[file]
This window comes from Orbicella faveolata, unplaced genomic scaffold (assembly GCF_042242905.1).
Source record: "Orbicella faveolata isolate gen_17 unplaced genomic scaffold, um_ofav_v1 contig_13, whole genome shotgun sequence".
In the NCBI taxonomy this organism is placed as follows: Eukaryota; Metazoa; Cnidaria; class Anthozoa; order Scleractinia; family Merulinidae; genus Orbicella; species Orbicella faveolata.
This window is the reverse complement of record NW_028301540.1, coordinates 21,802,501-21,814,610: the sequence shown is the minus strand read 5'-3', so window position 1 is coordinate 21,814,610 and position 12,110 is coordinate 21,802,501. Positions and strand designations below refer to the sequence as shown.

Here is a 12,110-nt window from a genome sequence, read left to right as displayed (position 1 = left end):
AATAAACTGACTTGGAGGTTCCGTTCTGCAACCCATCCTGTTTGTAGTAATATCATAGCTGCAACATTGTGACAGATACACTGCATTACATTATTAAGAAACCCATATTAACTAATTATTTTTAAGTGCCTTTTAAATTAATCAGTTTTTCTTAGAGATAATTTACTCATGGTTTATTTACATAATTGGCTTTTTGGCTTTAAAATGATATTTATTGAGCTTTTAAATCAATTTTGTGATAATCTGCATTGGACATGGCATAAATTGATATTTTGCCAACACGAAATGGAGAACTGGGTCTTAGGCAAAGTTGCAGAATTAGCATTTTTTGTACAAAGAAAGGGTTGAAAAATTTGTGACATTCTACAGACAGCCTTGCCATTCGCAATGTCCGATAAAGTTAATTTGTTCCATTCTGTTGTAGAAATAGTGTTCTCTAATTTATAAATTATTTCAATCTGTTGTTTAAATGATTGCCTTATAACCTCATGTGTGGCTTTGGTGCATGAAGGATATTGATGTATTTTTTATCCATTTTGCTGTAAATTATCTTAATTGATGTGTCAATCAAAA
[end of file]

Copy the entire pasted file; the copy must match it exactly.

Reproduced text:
This window comes from Orbicella faveolata, unplaced genomic scaffold (assembly GCF_042242905.1).
Source record: "Orbicella faveolata isolate gen_17 unplaced genomic scaffold, um_ofav_v1 contig_13, whole genome shotgun sequence".
In the NCBI taxonomy this organism is placed as follows: Eukaryota; Metazoa; Cnidaria; class Anthozoa; order Scleractinia; family Merulinidae; genus Orbicella; species Orbicella faveolata.
This window is the reverse complement of record NW_028301540.1, coordinates 21,802,501-21,814,610: the sequence shown is the minus strand read 5'-3', so window position 1 is coordinate 21,814,610 and position 12,110 is coordinate 21,802,501. Positions and strand designations below refer to the sequence as shown.

Here is a 12,110-nt window from a genome sequence, read left to right as displayed (position 1 = left end):
AATAAACTGACTTGGAGGTTCCGTTCTGCAACCCATCCTGTTTGTAGTAATATCATAGCTGCAACATTGTGACAGATACACTGCATTACATTATTAAGAAACCCATATTAACTAATTATTTTTAAGTGCCTTTTAAATTAATCAGTTTTTCTTAGAGATAATTTACTCATGGTTTATTTACATAATTGGCTTTTTGGCTTTAAAATGATATTTATTGAGCTTTTAAATCAATTTTGTGATAATCTGCATTGGACATGGCATAAATTGATATTTTGCCAACACGAAATGGAGAACTGGGTCTTAGGCAAAGTTGCAGAATTAGCATTTTTTGTACAAAGAAAGGGTTGAAAAATTTGTGACATTCTACAGACAGCCTTGCCATTCGCAATGTCCGATAAAGTTAATTTGTTCCATTCTGTTGTAGAAATAGTGTTCTCTAATTTATAAATTATTTCAATCTGTTGTTTAAATGATTGCCTTATAACCTCATGTGTGGCTTTGGTGCATGAAGGATATTGATGTATTTTTTATCCATTTTGCTGTAAATTATCTTAATTGATGTGTCAATCAAAA